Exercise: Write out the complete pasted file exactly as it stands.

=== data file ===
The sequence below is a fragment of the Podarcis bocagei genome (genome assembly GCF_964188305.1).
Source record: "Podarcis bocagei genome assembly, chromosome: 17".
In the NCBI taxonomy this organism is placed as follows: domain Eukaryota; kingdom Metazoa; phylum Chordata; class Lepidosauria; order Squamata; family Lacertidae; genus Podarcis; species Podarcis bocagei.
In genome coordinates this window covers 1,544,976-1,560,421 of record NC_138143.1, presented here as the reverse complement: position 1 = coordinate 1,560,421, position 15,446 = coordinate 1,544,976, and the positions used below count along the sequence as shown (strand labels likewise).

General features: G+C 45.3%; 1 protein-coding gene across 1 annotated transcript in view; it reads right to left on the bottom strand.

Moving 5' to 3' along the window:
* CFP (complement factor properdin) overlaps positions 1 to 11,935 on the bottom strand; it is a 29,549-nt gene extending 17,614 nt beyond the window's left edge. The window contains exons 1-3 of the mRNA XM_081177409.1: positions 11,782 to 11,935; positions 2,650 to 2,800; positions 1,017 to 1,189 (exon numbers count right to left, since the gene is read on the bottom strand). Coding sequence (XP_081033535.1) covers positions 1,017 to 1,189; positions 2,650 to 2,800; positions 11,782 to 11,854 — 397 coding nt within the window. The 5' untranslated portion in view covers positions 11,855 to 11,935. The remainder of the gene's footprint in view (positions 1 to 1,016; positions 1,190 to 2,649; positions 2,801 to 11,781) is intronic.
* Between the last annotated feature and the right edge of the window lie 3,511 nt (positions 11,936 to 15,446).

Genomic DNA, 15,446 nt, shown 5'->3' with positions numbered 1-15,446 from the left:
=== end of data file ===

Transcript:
The sequence below is a fragment of the Podarcis bocagei genome (genome assembly GCF_964188305.1).
Source record: "Podarcis bocagei genome assembly, chromosome: 17".
In the NCBI taxonomy this organism is placed as follows: domain Eukaryota; kingdom Metazoa; phylum Chordata; class Lepidosauria; order Squamata; family Lacertidae; genus Podarcis; species Podarcis bocagei.
In genome coordinates this window covers 1,544,976-1,560,421 of record NC_138143.1, presented here as the reverse complement: position 1 = coordinate 1,560,421, position 15,446 = coordinate 1,544,976, and the positions used below count along the sequence as shown (strand labels likewise).

General features: G+C 45.3%; 1 protein-coding gene across 1 annotated transcript in view; it reads right to left on the bottom strand.

Moving 5' to 3' along the window:
* CFP (complement factor properdin) overlaps positions 1 to 11,935 on the bottom strand; it is a 29,549-nt gene extending 17,614 nt beyond the window's left edge. The window contains exons 1-3 of the mRNA XM_081177409.1: positions 11,782 to 11,935; positions 2,650 to 2,800; positions 1,017 to 1,189 (exon numbers count right to left, since the gene is read on the bottom strand). Coding sequence (XP_081033535.1) covers positions 1,017 to 1,189; positions 2,650 to 2,800; positions 11,782 to 11,854 — 397 coding nt within the window. The 5' untranslated portion in view covers positions 11,855 to 11,935. The remainder of the gene's footprint in view (positions 1 to 1,016; positions 1,190 to 2,649; positions 2,801 to 11,781) is intronic.
* Between the last annotated feature and the right edge of the window lie 3,511 nt (positions 11,936 to 15,446).

Genomic DNA, 15,446 nt, shown 5'->3' with positions numbered 1-15,446 from the left: